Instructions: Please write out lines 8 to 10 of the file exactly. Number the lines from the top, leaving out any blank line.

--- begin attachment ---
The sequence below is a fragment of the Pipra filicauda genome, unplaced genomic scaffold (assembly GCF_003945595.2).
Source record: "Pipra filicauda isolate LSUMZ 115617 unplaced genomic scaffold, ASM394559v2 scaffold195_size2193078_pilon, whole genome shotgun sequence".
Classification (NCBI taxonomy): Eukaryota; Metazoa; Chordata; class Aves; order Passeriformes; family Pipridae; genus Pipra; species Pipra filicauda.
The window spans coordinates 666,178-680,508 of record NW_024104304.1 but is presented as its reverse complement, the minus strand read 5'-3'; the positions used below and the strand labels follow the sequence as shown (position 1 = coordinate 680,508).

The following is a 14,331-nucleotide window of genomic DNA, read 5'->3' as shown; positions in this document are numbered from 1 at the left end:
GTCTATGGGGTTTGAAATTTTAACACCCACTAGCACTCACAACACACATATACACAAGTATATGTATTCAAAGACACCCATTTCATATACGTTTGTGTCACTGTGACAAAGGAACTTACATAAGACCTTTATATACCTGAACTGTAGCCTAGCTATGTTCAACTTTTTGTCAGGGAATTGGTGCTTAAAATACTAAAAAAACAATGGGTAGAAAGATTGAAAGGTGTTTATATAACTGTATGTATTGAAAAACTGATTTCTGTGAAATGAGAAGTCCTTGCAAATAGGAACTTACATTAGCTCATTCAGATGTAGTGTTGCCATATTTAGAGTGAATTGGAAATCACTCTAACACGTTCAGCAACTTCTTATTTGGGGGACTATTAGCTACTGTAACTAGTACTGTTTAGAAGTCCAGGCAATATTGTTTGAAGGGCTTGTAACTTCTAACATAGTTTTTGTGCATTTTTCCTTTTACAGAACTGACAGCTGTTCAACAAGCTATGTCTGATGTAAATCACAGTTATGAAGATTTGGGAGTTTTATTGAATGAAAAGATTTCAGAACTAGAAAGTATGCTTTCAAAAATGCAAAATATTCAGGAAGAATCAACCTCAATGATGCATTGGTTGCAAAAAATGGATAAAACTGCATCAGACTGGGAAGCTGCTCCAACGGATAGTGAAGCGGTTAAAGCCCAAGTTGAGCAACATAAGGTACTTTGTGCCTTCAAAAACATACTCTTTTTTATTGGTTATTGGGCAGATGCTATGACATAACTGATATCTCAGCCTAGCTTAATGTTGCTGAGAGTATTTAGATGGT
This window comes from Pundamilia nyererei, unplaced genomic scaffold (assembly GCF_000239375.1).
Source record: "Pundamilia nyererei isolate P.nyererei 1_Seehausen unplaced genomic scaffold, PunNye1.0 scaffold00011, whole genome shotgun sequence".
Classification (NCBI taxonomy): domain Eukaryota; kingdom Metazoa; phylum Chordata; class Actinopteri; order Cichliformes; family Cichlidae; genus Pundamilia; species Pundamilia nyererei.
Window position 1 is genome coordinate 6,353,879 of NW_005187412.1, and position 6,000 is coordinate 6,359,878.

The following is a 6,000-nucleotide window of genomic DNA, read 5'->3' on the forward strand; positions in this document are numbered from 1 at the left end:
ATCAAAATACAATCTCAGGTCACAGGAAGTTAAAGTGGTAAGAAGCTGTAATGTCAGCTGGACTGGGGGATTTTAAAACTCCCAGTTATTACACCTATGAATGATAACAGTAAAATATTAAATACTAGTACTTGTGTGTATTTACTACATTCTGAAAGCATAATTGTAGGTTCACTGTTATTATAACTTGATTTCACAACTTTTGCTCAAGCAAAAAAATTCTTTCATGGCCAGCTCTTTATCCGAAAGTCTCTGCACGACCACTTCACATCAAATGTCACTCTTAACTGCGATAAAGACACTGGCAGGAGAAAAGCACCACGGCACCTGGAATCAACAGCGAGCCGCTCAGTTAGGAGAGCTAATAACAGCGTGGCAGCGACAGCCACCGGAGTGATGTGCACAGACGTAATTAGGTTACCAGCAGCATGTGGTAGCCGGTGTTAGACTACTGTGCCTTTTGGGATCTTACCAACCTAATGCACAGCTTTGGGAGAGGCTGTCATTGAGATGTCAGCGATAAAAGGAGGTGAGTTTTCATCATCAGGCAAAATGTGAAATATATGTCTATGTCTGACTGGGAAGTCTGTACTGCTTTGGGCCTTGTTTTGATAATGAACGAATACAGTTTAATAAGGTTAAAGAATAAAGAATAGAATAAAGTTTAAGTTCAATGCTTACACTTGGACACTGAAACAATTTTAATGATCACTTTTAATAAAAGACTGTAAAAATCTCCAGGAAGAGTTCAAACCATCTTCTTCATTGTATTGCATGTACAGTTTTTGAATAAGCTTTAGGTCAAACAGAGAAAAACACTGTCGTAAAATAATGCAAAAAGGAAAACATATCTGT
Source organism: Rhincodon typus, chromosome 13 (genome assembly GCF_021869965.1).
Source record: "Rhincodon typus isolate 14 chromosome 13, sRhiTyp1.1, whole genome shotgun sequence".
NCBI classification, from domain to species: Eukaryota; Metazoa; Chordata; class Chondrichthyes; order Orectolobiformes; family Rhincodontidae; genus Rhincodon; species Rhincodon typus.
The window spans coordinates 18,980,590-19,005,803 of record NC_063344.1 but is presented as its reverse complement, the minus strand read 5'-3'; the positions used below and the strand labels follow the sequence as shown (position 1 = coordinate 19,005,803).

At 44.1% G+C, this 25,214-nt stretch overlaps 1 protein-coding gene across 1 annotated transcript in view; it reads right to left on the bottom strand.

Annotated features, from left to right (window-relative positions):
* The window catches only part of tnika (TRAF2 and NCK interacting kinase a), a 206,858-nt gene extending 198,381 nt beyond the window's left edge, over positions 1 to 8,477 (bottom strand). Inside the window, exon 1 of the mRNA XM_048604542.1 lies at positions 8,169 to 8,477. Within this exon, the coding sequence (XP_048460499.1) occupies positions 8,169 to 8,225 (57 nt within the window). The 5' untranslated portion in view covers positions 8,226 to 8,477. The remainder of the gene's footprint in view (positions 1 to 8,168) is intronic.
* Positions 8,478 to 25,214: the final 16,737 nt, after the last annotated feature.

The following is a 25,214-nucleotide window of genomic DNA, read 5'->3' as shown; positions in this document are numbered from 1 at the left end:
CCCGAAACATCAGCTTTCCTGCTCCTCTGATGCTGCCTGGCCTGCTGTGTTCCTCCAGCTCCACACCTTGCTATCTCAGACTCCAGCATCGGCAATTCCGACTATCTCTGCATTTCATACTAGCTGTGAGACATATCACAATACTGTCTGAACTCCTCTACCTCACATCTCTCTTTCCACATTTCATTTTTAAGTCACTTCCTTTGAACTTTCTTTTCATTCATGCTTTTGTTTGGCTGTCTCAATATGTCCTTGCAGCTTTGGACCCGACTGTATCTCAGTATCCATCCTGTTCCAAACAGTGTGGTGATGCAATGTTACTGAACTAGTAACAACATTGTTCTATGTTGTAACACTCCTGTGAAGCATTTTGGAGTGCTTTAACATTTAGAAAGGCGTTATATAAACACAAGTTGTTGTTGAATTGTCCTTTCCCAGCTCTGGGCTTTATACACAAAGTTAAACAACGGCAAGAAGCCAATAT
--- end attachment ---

Source record: "Pundamilia nyererei isolate P.nyererei 1_Seehausen unplaced genomic scaffold, PunNye1.0 scaffold00011, whole genome shotgun sequence".
Classification (NCBI taxonomy): domain Eukaryota; kingdom Metazoa; phylum Chordata; class Actinopteri; order Cichliformes; family Cichlidae; genus Pundamilia; species Pundamilia nyererei.
Window position 1 is genome coordinate 6,353,879 of NW_005187412.1, and position 6,000 is coordinate 6,359,878.